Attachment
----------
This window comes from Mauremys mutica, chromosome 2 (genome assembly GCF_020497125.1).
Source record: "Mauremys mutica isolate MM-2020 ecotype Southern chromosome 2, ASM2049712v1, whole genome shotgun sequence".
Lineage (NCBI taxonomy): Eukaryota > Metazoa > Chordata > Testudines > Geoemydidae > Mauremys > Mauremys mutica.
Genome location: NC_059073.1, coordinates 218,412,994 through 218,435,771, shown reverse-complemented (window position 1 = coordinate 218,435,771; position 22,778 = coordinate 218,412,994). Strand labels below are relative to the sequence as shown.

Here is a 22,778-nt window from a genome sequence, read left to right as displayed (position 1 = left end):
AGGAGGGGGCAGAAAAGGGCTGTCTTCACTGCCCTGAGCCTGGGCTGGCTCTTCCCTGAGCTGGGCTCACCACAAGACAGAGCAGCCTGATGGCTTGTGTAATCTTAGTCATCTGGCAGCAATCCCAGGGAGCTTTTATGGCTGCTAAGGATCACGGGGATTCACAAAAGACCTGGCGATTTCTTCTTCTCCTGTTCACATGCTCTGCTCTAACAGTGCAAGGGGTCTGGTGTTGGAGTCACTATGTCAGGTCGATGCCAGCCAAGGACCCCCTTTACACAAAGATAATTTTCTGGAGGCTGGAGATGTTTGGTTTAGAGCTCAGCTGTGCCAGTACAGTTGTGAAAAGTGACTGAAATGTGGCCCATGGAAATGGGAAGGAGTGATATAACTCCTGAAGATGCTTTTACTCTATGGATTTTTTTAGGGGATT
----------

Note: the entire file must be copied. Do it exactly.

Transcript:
This window comes from Mauremys mutica, chromosome 2 (genome assembly GCF_020497125.1).
Source record: "Mauremys mutica isolate MM-2020 ecotype Southern chromosome 2, ASM2049712v1, whole genome shotgun sequence".
Lineage (NCBI taxonomy): Eukaryota > Metazoa > Chordata > Testudines > Geoemydidae > Mauremys > Mauremys mutica.
Genome location: NC_059073.1, coordinates 218,412,994 through 218,435,771, shown reverse-complemented (window position 1 = coordinate 218,435,771; position 22,778 = coordinate 218,412,994). Strand labels below are relative to the sequence as shown.

Here is a 22,778-nt window from a genome sequence, read left to right as displayed (position 1 = left end):
AGGAGGGGGCAGAAAAGGGCTGTCTTCACTGCCCTGAGCCTGGGCTGGCTCTTCCCTGAGCTGGGCTCACCACAAGACAGAGCAGCCTGATGGCTTGTGTAATCTTAGTCATCTGGCAGCAATCCCAGGGAGCTTTTATGGCTGCTAAGGATCACGGGGATTCACAAAAGACCTGGCGATTTCTTCTTCTCCTGTTCACATGCTCTGCTCTAACAGTGCAAGGGGTCTGGTGTTGGAGTCACTATGTCAGGTCGATGCCAGCCAAGGACCCCCTTTACACAAAGATAATTTTCTGGAGGCTGGAGATGTTTGGTTTAGAGCTCAGCTGTGCCAGTACAGTTGTGAAAAGTGACTGAAATGTGGCCCATGGAAATGGGAAGGAGTGATATAACTCCTGAAGATGCTTTTACTCTATGGATTTTTTTAGGGGATT